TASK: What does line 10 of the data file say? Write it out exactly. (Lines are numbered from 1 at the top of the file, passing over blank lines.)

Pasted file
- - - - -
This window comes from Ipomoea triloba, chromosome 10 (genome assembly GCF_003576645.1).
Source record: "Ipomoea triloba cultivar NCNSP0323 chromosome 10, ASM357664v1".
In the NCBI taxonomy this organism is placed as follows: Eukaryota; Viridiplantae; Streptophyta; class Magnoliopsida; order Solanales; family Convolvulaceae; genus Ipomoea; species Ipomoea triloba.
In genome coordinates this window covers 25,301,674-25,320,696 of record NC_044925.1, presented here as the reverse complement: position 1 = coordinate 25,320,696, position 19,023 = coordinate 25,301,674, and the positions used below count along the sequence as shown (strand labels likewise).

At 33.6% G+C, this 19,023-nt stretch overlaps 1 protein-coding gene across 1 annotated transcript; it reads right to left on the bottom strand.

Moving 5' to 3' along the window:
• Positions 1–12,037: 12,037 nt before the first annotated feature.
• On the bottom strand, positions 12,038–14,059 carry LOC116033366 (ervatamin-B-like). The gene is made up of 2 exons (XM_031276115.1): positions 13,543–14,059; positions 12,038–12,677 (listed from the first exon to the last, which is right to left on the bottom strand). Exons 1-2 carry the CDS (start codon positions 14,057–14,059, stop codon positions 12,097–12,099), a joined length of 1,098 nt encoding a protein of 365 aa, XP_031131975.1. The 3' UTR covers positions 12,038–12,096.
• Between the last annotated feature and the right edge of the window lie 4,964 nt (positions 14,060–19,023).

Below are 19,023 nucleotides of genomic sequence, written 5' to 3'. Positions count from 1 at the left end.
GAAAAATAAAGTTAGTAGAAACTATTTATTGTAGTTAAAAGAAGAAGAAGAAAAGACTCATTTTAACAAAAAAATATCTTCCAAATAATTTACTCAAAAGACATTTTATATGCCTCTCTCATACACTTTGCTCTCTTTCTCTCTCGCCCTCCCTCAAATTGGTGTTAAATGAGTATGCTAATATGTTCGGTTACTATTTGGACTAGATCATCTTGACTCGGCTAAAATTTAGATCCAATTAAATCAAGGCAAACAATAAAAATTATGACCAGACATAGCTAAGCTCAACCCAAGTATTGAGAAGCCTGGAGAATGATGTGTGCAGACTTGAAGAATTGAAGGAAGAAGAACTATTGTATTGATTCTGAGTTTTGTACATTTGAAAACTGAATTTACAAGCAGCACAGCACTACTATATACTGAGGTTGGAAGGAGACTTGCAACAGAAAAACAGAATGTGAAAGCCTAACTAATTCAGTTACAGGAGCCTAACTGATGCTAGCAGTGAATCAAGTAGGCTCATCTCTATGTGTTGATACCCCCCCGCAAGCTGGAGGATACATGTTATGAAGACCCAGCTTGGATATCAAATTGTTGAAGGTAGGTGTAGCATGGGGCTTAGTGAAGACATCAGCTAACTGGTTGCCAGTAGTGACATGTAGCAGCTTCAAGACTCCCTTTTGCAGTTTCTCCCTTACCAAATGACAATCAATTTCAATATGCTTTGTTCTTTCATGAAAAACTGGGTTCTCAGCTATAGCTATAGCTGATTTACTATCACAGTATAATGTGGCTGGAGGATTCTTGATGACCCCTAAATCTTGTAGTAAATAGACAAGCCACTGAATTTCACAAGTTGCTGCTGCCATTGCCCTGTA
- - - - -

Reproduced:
Below are 19,023 nucleotides of genomic sequence, written 5' to 3'. Positions count from 1 at the left end.